Insights into the forces shaping our industry.
Five Essential Ingredients for an Updated Resume
Blog, Candidate Advice, Industry Commentary
The news headlines can be ominous or filled with opportunity, and either can start you updating your resume. For example, oil and gas companies have laid off more than 250,000 workers, and GE recently announced that Alstom will cut one-fifth of their staff. Yet there are companies who are growing and the LED market is exploding. Electrical companies like Hubbell report increased sales and organic growth of two percent. You never know when you will need to respond to a lay off or the opportunity to join a promising company, so updating your resume is always a good idea. Don’t wait any longer!
It’s simpler than you think when you update your resume in these key areas:
- If you have a LinkedIn profile put it on your resume.
- If you have an AOL email account, you are dating yourself; it is time to upgrade to Google email address. Don’t use an email name like HotMom or Bigstud123.BE PROFESSIONAL.
- Even though we work in a world where a virtual office is acceptable, reveal where you live. Some companies seek employees who live in a certain part of the city or country.
- PROFILE SUMMARY/EXECUTIVE SUMMARY
- This is not a required piece but can replace the old “objective statement.” We all know you want a job with a great company where you can make a difference. Reveal what you have to offer this potential new company. What do you bring to the table that makes you different than the other people looking for a job there?
- You may be tempted to worry about keywords, but these will inherently appear in the description of what you are doing.
- Nowadays, a resume longer than one page is ok, especially if you have been in the industry more than ten years. However, make it as readable as you can. Use bullet points and format for easy scanning.
- Provide details of what you achieved for your prior or current employer. Explain their business, scope of services, and revenue. (Ex.: Manufacturer of high voltage wire and cable used in the utility market with sales volume of $1 billion.)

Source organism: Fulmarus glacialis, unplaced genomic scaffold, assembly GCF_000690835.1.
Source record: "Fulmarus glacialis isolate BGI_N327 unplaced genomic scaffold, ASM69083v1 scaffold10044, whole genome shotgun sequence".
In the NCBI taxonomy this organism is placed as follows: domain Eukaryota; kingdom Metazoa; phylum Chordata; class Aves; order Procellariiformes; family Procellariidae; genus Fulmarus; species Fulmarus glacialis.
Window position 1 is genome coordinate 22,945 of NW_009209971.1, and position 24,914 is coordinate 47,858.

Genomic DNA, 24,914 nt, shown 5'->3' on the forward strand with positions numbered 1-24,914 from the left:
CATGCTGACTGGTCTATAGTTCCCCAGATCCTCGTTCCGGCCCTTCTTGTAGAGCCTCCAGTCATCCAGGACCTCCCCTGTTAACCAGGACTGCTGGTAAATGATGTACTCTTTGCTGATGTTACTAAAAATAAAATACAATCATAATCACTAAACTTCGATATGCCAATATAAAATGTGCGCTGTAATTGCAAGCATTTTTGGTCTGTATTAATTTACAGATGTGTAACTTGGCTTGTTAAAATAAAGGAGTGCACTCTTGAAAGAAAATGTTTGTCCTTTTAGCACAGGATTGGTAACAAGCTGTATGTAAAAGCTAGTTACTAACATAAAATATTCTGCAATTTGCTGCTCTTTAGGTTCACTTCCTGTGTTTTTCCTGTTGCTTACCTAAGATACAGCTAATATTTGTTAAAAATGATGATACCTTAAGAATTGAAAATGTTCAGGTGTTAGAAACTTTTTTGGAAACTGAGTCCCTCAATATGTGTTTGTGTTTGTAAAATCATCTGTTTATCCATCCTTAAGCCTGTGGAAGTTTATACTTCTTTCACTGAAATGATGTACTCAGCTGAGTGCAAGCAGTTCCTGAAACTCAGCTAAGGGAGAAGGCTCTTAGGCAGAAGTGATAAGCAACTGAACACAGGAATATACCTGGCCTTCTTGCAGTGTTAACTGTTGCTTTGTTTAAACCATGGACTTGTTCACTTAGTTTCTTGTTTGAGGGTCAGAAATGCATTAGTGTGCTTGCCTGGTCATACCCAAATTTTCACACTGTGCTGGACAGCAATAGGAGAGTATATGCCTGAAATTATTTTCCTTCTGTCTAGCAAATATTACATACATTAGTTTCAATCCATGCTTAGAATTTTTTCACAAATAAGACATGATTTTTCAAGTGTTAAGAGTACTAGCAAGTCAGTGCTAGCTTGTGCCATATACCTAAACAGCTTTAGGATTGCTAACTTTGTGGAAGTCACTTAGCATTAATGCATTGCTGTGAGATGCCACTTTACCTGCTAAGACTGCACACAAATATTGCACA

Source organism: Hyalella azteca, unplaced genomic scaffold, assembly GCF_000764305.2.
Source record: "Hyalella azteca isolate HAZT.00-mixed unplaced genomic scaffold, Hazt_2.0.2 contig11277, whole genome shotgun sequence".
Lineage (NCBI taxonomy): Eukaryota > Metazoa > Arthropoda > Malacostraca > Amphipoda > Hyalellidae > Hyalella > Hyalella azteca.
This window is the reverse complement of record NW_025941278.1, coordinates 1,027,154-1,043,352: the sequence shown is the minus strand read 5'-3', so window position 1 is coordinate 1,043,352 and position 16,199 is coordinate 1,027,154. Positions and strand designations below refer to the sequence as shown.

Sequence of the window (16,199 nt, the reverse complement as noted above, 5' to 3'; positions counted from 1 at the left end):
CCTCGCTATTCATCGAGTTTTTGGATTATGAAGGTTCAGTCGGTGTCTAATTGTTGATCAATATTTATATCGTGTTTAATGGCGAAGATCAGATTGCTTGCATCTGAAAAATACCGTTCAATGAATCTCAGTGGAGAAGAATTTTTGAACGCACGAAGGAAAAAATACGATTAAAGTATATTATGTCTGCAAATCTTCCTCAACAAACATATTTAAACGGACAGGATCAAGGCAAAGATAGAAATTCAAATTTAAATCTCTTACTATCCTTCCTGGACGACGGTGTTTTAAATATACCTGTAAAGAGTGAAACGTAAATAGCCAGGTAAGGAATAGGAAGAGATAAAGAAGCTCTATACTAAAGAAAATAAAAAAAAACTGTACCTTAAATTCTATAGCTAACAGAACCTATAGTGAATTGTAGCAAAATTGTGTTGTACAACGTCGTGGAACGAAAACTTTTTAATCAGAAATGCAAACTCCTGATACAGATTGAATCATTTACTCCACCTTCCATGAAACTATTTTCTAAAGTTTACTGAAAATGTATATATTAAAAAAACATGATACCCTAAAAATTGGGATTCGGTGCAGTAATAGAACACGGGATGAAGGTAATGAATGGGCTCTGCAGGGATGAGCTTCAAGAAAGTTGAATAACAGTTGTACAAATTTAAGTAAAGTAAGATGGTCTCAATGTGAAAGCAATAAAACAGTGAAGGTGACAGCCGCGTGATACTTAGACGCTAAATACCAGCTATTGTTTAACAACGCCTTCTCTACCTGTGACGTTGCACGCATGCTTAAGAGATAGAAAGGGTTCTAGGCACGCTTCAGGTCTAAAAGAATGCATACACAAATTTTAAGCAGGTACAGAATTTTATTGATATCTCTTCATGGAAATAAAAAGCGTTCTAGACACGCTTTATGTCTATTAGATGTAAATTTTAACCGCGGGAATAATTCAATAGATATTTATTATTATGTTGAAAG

- Quantify what you did with numbers and statistics (Ex. Called on 100 customers/month. Helped company increase revenue by $XXXXX in the first year. Increased efficiency by 25 percent. Managed a team of 25.)
- Place it at the bottom of your resume if you have been out working for more than 15 years
- If you have a degree, list it and include what year you received it.
- Don’t be concerned about revealing your age. You will need to reveal it during the process anyway.
- PROPER FORM
- Don’t write “References Available on Request”. Everyone knows you can give them references. Otherwise, what is wrong with you that nobody will recommend you?
- Use spell check if for no other reason than to demonstrate your attention to detail!
- Have someone else read it over. Your resume must make sense to everyone that reads it.
Address these areas and before you know it, you will have an updated resume, ready to represent you well in the job market. At Egret Consulting, we are experts at helping you find your next position in wire and cable as well as most other sectors of the electrical industry. If we can be of assistance, don’t hesitate to contact us at 847.970.5949.
Pati Kelly is a contingent and retained recruiter exclusive to the electrical industry with a specialty in Wire and Cable. To learn more about how she can help your company identify and attract talent, check out her biography, view her LinkedIn profile or send her an email at firstname.lastname@example.org.